The Celts celebrated the feast of Samhain (the name comes from the Old Irish for Summer's End) as the first and most important of the four quarter days in the Medieval Gaelic calendar.  The other three being Imbolc (1st February), Beltaine (1st May) and Lughnasa (1st August).  Samhain marked the end of the Harvest Season and the start of the darker days of Winter.  It was seen as a time of year when spirits and the fae could cross the borders into our world more easily usual.

Gryphon's Moon


When the Celtic countries became Christian the Church realised that converting the old Pagan festivals into religious days was the best way to get the peasants and common folk to change their ways.  After all, you can't go dancing naked round the hill-tops if you are praying in church all day!

Janet Morningstar


For Christians, 1st November is All Hallows' Day or All Saints' Day which makes 31st October All Hallows' Eve.  Hallows' Eve being shortened to Hallowe'en with e'en meaning "evening".

Waxing Moon Designs
So many of the modern customs have their roots in traditions started by the Celts or the Christians and molded, changed and adapted across the years.  I wonder if the early Pagans or first European Christians would recognise our current celebrations?

If you'd like to read more about the origins of Hallowe'en I started at this Wiki page and wandered around from there!


A is also for Autumn the season when Hallowe'en occurs (in the Northern Hemisphere anyway).  Here is a cute Autumn design I stitched by Erica Michaels on the Rainbow Gallery website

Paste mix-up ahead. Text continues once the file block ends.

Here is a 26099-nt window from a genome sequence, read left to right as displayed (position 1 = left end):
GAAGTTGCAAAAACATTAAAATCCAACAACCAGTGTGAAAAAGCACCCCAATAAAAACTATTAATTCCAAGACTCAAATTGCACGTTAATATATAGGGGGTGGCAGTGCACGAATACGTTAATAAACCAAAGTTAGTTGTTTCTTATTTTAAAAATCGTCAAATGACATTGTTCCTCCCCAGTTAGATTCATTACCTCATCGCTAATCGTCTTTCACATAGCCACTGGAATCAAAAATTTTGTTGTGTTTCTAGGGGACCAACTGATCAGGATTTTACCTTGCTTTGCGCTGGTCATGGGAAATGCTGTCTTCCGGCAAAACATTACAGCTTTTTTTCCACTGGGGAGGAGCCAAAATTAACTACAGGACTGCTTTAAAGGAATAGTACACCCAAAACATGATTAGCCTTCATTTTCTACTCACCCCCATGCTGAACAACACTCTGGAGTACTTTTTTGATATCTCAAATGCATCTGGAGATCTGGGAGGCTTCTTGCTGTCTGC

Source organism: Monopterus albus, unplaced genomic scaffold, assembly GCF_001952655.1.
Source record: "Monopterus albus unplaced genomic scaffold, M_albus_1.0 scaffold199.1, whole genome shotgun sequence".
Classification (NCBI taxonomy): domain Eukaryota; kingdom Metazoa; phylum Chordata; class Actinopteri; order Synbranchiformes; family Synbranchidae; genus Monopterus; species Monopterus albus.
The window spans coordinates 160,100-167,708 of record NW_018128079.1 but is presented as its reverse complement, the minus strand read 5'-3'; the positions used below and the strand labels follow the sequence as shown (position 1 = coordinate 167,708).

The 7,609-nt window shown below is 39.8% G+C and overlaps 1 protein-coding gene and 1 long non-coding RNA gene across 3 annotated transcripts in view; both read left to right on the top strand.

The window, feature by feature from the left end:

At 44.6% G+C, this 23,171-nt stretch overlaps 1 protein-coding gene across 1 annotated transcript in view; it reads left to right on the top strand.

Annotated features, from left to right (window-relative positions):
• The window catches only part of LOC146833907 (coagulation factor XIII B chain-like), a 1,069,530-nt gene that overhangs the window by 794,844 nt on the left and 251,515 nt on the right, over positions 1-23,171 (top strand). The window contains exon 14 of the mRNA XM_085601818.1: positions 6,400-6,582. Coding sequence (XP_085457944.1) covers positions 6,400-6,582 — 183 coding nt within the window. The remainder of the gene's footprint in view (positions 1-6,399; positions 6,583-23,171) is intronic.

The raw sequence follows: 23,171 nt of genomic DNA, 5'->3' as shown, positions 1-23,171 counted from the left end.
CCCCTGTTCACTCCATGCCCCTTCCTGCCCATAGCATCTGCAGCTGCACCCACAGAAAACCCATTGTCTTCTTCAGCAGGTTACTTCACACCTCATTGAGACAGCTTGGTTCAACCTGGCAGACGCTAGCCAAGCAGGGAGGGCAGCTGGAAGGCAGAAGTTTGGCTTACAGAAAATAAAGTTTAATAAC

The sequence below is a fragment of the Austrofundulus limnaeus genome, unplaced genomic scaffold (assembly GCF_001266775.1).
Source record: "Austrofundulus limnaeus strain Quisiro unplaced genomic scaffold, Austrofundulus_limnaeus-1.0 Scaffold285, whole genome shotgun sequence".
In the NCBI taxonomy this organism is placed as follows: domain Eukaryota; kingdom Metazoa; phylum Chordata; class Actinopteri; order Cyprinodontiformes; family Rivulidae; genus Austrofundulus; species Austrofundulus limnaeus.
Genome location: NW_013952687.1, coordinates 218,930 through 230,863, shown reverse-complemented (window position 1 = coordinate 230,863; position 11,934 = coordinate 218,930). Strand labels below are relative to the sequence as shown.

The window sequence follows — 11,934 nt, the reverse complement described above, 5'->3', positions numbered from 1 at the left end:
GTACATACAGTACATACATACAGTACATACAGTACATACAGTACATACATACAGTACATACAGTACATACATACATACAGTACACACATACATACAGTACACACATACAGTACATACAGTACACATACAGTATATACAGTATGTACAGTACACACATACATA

DSC03304AutumnExchange.jpg Erica Michaels Autumn Exchange

And A is for Apple as the design at the top of this post shows.  This is one block from A Dark Alphabet designed by Julie and Becky's Note of Friendship blog.

Apples are believed to be associated with Hallowe'en via the Roman Fertility Goddess Pomona whose festival was held in November.  When the Romans came to Britain they discovered the Celts' belief that the pentagram was a fertility symbol.  When an apple is sliced in half horizontally rather than vertically, the seeds form a pentagram-like shape, and it is thought that the manifestation of such a symbol meant that the apple could be used to determine marriages during this time of year. From this belief comes the game bobbing for apples.  During the annual celebration, young unmarried people try to bite into an apple floating in water or hanging from a string; the first person to bite into the apple would be the next one to be allowed to marry.


Another superstition involves peeling the apple in one long strand and throwing it over your shoulder, the peel will form the initial of your future husband's name.  This actually worked for me as my hubby's name begins with S and my peel invariably fell in an S shape.  What do you mean, it always falls in an S?

Of course the Christians saw the apple as the downfall of humanity when the Serpent tempted Eve with one in the Garden of Eden, so it is hardly surprising the humble fruit has become associated with the Dark Celebrations of Hallowe'en!



I looked around for some Hallowe'en Apple themed stitching, most of them feature pumpkins rather than apples but I found this one:

Moon and Spider, Apple Cider by Needle Work Press

And this lovely Caramel Apple from Mill Hill:

So how do you like your apples?  Bobbed, baked, cooked in a crumble, covered in toffee or caramel?  Or maybe pressed into cider?


Happy Munching!